A Chinese court ruled that an image created by an artificial intelligence (AI) platform is protectable by copyright law. The Beijing Internet Court determined that plaintiff Li is the copyright owner of images created using Stable Diffusion, a text-to-image AI generative platform. Li sued an individual named Liu for publishing the AI created image online without his permission, which he alleged, and the court agreed, amounted to copyright infringement.
The court was swayed to rule that the AI-created image was protectable under Chinese copyright laws because (1) the use of AI-powered tools is akin to other technology used to create art, like a camera and (2) Li provided the AI platform with “detailed descriptions” to create and then subsequently edit the image to reflect what Li had envisioned. Li claimed, and the court agreed, that he made an “intellectual investment” into the work by adjusting the image to create the final product.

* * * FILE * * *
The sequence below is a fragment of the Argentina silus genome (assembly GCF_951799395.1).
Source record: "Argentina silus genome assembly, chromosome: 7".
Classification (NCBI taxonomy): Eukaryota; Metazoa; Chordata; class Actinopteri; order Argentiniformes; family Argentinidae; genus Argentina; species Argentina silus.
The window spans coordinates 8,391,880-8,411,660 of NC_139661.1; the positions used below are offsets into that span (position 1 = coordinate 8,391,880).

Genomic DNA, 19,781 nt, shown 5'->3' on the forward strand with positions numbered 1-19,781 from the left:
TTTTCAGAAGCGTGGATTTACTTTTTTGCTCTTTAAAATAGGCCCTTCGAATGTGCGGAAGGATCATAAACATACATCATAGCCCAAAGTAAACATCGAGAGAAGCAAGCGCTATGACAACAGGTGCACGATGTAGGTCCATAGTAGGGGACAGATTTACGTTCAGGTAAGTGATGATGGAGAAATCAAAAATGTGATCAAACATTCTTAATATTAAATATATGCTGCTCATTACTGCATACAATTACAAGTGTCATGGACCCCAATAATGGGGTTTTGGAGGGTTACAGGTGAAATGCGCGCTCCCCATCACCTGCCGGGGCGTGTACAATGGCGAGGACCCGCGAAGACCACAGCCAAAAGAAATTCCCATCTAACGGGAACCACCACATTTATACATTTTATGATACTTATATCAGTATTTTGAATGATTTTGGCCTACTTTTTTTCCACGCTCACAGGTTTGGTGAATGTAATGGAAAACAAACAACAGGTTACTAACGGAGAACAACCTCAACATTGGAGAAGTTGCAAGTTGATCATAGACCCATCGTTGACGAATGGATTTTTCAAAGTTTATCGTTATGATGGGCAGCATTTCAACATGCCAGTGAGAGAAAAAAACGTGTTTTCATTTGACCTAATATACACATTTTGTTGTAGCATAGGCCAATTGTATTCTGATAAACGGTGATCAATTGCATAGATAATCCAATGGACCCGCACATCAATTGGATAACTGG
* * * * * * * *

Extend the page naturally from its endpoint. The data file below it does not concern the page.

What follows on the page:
The court ruled that “when people use AI models to generate images, fundamentally, it is still humans using a tool for creation" and thus is protectable under copyright law. This is in stark contrast to the U.S. view on AI and copyright authorship. In a decision by the U.S. Copyright Office about an AI-generated comic book, the U.S. Copyright Office took the stance that AI-generated works are not protectable under U.S. Copyright law because it is not a work of human authorship (read more about that case here). This decision was further supported by the U.S. District Court for the District of Columbia. The D.C. Judge Beryl A. Howell held that “copyright has never stretched so far as to protect works generated by new forms of technology operating absent any guiding human hand.”
The U.S. and Chinese courts have reached different conclusions when faced with similar cases. As laws around AI further develop, it will be interesting to see how the global legal landscape further fine tunes these issues as each jurisdiction approaches the advent of AI.